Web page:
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Why Trump May Opt for a Shutdown

Michael Rainey

U.S. President Donald Trump speaks while participating in a tour of U.S.-Mexico border wall prototypes near the Otay Mesa Port of Entry in San Diego, California. U.S., March 13, 2018. REUTERS/Kevin Lamarque

President Trump’s abrupt criticism of a key spending bill yesterday has some political prognosticators saying there’s a real possibility of a government shutdown in the next 10 days.

The Senate bill that drew Trump’s ire is part of a larger spending package that would keep the government open when the new fiscal year starts on October 1. In a deal reached earlier this month, legislators agreed to put off the contentious issue of funding for Trump’s border wall until after the midterm elections. But that’s exactly what Trump is now upset about, and his tweet Thursday suggests that he may not go along with the deal.

Politico said Friday that there is a good political case to be made, at least from Trump’s perspective, for forcing a shutdown ahead of the elections. Some of Trump’s allies framed the issue this way to Politico’s reporters:

  • A shutdown may not hurt as much this time because it would likely be partial, with much of the government funded through the “minibus” spending bills that have already passed or are expected to pass next week. Given the structure of the spending deal, Trump could conceivably focus the shutdown just on the Department of Homeland Security.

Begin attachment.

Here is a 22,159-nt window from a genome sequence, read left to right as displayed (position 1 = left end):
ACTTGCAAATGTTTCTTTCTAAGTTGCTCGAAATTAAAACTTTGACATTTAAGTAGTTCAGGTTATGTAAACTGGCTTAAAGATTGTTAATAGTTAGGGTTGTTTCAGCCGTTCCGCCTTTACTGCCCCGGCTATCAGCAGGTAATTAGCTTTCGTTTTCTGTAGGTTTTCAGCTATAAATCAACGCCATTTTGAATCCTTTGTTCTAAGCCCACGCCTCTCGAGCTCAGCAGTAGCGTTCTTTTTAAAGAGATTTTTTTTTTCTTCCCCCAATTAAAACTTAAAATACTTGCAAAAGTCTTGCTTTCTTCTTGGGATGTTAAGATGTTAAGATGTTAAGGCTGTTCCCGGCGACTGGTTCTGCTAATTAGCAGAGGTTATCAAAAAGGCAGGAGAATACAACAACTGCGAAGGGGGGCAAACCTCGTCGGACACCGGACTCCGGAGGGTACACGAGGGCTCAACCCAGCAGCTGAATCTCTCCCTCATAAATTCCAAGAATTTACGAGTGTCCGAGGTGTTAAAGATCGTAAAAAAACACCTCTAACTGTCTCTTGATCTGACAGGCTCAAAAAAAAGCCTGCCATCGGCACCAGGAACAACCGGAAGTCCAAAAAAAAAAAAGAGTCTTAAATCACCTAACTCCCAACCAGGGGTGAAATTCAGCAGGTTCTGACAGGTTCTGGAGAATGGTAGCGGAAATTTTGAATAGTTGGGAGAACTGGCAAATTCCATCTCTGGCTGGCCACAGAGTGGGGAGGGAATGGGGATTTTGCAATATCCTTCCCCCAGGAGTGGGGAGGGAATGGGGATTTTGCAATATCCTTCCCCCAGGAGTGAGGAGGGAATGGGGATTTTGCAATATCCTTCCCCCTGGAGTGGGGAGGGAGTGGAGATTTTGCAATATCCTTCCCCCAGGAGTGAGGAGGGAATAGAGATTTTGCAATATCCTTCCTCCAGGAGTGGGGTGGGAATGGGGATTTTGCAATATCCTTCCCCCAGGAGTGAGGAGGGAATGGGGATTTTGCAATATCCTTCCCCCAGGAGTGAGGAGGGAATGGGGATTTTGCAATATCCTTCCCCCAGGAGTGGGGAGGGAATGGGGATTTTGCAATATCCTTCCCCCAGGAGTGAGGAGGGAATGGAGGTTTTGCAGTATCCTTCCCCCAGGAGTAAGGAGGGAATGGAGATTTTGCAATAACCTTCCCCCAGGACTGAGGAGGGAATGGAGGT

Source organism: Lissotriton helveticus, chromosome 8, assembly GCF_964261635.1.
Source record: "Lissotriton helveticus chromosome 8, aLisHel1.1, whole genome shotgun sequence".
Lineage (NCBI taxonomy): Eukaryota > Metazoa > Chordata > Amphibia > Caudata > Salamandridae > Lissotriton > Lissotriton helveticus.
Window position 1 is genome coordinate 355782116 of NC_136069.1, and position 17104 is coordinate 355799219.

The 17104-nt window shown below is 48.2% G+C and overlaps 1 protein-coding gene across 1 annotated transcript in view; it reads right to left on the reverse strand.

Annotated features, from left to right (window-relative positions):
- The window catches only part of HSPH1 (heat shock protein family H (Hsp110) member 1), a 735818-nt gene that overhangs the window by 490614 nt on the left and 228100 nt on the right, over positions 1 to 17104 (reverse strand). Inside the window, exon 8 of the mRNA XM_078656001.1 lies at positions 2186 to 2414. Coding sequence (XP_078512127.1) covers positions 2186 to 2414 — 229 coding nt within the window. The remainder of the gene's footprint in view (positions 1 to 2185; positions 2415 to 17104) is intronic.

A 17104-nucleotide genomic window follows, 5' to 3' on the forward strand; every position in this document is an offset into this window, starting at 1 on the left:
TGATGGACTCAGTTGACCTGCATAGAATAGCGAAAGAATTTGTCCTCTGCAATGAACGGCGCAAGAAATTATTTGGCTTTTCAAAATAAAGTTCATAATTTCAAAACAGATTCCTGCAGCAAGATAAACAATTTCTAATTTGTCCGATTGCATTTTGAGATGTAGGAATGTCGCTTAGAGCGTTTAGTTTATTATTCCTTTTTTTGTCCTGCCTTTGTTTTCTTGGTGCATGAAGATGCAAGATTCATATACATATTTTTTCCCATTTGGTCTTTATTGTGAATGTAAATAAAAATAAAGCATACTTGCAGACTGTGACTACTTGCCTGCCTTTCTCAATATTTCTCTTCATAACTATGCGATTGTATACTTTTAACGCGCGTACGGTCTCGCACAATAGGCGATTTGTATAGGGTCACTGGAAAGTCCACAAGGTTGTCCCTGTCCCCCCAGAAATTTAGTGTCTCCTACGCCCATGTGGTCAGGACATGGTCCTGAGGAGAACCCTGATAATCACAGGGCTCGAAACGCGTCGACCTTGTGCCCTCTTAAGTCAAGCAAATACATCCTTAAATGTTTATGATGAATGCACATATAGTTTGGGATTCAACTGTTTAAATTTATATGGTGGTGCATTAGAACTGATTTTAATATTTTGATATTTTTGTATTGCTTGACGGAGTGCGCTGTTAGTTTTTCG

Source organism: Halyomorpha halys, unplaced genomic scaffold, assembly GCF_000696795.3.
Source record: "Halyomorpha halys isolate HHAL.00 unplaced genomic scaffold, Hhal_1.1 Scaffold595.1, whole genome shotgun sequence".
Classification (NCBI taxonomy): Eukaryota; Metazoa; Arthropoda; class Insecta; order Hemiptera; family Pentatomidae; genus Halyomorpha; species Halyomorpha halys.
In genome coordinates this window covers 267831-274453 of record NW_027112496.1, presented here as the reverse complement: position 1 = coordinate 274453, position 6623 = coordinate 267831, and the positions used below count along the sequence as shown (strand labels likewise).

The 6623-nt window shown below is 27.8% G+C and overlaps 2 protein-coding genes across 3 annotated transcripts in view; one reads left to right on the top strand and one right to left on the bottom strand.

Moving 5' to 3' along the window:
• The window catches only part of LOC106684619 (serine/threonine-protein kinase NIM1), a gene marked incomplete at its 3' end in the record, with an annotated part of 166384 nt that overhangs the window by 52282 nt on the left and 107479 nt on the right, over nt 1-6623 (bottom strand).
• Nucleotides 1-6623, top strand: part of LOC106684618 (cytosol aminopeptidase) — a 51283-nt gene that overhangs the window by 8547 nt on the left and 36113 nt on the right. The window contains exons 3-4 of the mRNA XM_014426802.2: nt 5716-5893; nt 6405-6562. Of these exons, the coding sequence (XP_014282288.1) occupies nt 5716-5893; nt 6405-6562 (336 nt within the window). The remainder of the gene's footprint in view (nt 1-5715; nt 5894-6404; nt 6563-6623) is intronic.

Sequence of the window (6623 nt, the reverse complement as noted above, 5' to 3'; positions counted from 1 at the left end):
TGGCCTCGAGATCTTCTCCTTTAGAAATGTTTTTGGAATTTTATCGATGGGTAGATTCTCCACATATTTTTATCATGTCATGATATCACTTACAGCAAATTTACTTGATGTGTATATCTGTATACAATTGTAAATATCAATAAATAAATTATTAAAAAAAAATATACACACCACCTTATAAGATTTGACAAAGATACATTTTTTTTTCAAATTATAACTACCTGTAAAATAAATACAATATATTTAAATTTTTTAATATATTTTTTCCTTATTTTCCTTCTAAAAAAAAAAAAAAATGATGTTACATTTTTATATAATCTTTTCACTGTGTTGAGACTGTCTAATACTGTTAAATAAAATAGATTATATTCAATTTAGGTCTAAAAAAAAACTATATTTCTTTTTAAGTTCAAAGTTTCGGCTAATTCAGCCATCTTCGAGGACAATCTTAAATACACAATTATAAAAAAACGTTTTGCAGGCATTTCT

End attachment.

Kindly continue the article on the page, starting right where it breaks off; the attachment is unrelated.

• A shutdown could excite the base, which is strongly interested in border security, with the goal of increasing Republican turnout in the midterms.

  • Given the Democratic wave many pundits see coming in the midterms, this could be Trump’s last chance to force the issue. A House controlled by Democrats isn’t likely to give Trump the funding he wants —Politico called the odds of that happening “Zero. Zip. Zilch.”

  • Trump has leverage ahead of the midterms, which he could use to pressure Republicans to provide billions more in funding for the wall. If they refuse, they could end up stuck in Washington, dealing with a partially shuttered Department of Homeland Security and all the problems and negative press that would produce, instead of being out on the campaign trail.

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